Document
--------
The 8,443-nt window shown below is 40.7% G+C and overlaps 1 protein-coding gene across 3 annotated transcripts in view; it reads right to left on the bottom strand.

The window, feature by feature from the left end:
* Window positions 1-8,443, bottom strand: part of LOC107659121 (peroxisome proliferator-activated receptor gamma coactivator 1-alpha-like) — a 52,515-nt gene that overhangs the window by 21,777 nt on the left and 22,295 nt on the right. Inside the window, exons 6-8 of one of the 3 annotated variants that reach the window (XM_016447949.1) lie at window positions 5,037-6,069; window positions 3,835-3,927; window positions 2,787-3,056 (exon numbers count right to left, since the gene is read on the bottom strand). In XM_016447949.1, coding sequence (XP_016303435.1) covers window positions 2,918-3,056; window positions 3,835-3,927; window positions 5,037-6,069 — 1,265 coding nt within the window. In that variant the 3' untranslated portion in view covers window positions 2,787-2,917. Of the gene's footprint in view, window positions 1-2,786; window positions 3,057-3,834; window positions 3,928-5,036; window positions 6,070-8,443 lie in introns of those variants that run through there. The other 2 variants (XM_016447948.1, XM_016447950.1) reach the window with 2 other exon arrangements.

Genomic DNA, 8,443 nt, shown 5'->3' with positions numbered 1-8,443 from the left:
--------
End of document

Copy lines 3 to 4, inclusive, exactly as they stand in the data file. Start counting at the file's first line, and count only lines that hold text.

* Window positions 1-8,443, bottom strand: part of LOC107659121 (peroxisome proliferator-activated receptor gamma coactivator 1-alpha-like) — a 52,515-nt gene that overhangs the window by 21,777 nt on the left and 22,295 nt on the right. Inside the window, exons 6-8 of one of the 3 annotated variants that reach the window (XM_016447949.1) lie at window positions 5,037-6,069; window positions 3,835-3,927; window positions 2,787-3,056 (exon numbers count right to left, since the gene is read on the bottom strand). In XM_016447949.1, coding sequence (XP_016303435.1) covers window positions 2,918-3,056; window positions 3,835-3,927; window positions 5,037-6,069 — 1,265 coding nt within the window. In that variant the 3' untranslated portion in view covers window positions 2,787-2,917. Of the gene's footprint in view, window positions 1-2,786; window positions 3,057-3,834; window positions 3,928-5,036; window positions 6,070-8,443 lie in introns of those variants that run through there. The other 2 variants (XM_016447948.1, XM_016447950.1) reach the window with 2 other exon arrangements.

Genomic DNA, 8,443 nt, shown 5'->3' with positions numbered 1-8,443 from the left: